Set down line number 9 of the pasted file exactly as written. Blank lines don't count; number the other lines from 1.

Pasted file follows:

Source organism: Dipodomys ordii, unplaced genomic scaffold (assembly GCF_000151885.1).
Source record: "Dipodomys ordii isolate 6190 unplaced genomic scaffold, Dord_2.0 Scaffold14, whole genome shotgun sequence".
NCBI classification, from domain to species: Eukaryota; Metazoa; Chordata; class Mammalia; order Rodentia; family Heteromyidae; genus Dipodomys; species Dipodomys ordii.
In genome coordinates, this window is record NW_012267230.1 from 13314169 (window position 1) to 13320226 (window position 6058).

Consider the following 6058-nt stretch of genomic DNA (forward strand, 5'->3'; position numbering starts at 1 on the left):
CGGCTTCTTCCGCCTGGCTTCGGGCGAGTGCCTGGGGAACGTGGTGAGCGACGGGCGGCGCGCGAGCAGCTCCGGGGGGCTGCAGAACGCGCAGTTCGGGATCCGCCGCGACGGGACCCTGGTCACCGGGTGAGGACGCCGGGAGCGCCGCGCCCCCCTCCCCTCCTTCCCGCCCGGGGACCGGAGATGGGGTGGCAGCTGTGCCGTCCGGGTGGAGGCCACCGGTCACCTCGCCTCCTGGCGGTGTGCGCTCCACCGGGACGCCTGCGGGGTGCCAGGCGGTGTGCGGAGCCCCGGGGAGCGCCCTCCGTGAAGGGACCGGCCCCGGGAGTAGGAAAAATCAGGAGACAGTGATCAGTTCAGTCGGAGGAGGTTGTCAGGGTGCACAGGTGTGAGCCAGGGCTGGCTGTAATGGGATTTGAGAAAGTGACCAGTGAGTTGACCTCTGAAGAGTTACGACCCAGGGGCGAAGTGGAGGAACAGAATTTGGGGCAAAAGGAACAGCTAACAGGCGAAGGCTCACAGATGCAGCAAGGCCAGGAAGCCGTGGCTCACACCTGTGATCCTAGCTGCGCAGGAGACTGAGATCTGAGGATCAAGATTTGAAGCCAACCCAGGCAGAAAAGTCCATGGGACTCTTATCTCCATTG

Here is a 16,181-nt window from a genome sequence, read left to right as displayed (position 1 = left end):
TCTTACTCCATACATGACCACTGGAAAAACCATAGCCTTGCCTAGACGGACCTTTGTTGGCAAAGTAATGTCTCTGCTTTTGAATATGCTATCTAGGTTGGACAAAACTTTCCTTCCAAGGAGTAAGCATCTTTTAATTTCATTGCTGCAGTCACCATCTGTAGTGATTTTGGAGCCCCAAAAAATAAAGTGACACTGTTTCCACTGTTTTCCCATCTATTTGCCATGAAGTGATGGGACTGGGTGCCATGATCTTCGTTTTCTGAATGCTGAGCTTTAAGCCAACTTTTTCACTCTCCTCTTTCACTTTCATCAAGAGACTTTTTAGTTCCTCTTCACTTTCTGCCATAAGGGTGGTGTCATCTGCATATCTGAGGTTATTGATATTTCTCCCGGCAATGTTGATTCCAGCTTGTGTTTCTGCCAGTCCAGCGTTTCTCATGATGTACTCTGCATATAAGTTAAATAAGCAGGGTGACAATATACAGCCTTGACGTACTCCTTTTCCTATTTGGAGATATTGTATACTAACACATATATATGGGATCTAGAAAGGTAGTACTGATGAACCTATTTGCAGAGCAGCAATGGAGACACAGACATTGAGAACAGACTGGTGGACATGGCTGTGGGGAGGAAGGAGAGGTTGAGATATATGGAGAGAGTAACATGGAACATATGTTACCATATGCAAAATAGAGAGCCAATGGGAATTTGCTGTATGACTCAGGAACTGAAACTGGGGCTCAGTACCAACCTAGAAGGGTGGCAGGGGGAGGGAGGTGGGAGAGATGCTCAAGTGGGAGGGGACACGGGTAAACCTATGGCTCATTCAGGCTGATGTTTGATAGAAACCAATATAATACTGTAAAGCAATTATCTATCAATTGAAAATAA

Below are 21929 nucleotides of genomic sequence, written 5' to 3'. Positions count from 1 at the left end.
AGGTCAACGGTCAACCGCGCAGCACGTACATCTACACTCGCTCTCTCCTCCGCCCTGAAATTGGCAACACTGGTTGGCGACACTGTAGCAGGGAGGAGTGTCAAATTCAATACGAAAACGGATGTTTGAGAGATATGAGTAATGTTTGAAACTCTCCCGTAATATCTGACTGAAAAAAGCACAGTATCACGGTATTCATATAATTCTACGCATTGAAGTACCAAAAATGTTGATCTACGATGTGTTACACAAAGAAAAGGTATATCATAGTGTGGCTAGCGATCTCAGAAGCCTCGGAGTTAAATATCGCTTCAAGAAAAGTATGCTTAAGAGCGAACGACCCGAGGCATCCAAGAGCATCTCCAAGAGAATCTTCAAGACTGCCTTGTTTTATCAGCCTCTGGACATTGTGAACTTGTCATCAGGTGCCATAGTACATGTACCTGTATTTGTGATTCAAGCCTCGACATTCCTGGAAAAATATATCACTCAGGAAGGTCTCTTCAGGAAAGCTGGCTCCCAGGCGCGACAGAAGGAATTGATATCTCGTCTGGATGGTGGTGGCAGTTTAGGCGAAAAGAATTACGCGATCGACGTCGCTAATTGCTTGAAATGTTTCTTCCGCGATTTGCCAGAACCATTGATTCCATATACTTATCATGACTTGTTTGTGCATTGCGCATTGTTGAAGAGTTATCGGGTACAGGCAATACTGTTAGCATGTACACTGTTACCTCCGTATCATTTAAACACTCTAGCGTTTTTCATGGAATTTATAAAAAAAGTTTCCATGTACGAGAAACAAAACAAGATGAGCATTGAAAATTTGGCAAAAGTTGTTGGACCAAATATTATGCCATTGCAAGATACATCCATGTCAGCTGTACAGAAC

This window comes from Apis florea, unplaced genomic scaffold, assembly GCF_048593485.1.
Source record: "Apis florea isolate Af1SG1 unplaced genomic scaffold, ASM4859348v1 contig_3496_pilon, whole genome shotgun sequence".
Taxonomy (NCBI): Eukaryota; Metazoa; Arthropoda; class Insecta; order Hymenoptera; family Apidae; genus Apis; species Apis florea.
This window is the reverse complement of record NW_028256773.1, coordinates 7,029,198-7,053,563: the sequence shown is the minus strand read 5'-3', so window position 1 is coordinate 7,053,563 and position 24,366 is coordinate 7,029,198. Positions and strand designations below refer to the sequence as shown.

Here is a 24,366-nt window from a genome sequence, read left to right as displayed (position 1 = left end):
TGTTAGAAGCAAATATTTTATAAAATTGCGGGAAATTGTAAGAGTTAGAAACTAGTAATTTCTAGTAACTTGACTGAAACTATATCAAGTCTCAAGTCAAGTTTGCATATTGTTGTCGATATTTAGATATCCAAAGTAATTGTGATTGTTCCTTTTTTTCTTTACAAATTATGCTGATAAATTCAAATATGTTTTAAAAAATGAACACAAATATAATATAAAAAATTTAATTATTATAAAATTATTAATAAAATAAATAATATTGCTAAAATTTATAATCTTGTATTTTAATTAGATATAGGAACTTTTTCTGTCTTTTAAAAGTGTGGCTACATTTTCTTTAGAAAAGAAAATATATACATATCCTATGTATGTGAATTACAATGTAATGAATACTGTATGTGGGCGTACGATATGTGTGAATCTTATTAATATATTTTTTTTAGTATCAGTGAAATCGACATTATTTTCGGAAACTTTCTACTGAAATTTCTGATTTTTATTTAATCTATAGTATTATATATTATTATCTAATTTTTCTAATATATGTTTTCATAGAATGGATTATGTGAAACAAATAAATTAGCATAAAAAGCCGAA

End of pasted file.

Below are 21929 nucleotides of genomic sequence, written 5' to 3'. Positions count from 1 at the left end.